2017 Student Research Conference:
30th Annual Student Research Conference

Allen Ginsberg’s “Kaddish”: Defying and Embracing Death in the Twentieth Century

Abigail E. Dorsey
Dr. Hena Ahmad, Faculty Mentor

Allen Ginsberg’s 1958-1960 collection of poems draws on the poet’s personal griefs and experimentations with various drugs, such as lysergic acid (better known as LSD) and mescaline, and paints a complex portrait of his relationship with death in the twentieth century.  His poem “Kaddish,” inspired by a prayer in Hebrew and acknowledged by many as his best, dedicated to his recently deceased mother, conveys a preoccupation with death and grief that permeates the majority of the poems in the collection.  Through a New Historicist lens, this essay will examine the ways in which his poems, “Kaddish,” “To Aunt Rose,” “At Apollonaire’s Grave,” “Laughing Gas,” “Mescaline,” and “Lysergic Acid,” illuminate Ginsberg’s perceptions of death and life, and more importantly the biographical and historical events of Ginsberg’s lifetime that inform these perceptions.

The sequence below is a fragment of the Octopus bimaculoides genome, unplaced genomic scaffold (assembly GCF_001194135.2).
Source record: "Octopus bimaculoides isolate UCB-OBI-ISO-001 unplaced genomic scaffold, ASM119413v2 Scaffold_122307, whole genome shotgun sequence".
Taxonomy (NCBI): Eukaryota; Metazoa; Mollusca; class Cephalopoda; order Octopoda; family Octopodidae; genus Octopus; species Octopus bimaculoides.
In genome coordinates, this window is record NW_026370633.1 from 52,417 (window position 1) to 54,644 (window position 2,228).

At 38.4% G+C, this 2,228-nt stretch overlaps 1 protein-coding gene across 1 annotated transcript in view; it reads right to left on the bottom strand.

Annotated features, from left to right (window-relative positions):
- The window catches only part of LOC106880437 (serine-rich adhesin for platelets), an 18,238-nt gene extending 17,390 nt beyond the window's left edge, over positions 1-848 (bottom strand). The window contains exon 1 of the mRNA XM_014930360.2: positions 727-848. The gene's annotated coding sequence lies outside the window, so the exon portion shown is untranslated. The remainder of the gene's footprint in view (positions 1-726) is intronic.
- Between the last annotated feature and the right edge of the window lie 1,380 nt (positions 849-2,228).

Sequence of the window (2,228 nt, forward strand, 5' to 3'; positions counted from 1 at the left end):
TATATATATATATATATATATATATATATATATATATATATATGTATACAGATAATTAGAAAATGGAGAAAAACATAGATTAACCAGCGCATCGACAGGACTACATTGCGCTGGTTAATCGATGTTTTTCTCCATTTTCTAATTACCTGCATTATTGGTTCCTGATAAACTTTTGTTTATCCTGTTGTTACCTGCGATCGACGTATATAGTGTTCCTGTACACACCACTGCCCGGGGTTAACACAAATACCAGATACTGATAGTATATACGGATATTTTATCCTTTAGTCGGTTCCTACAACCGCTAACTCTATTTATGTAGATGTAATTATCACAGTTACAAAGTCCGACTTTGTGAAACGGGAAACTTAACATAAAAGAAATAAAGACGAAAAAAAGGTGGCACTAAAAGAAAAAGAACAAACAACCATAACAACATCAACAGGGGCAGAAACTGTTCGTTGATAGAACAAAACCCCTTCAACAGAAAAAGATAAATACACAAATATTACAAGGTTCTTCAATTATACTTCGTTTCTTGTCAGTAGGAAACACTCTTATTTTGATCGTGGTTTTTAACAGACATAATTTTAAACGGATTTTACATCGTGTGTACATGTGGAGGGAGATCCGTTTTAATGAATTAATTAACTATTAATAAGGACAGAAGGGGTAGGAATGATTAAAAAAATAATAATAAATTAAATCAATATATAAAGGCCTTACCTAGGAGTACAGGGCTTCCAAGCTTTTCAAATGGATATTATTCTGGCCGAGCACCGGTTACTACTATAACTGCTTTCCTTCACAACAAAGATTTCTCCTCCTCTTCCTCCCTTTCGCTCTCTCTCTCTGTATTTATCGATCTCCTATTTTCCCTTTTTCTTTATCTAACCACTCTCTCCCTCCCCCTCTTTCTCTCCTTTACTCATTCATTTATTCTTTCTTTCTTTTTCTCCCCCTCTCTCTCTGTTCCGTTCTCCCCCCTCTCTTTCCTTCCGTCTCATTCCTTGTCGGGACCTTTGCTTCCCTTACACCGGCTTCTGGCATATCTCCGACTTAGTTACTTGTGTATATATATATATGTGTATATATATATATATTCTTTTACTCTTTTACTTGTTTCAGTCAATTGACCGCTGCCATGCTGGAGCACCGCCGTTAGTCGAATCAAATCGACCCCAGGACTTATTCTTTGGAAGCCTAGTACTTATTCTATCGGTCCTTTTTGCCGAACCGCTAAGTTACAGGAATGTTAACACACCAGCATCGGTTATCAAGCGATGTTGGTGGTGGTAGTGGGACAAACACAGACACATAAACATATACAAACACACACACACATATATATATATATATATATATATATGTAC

Keywords: poetry, drugs, New Historicism, The Beat generation, Allen Ginsberg, Kaddish, death


Presentation Type: Oral Paper

Session: 101-2
Location: MG 1000
Time: 8:15

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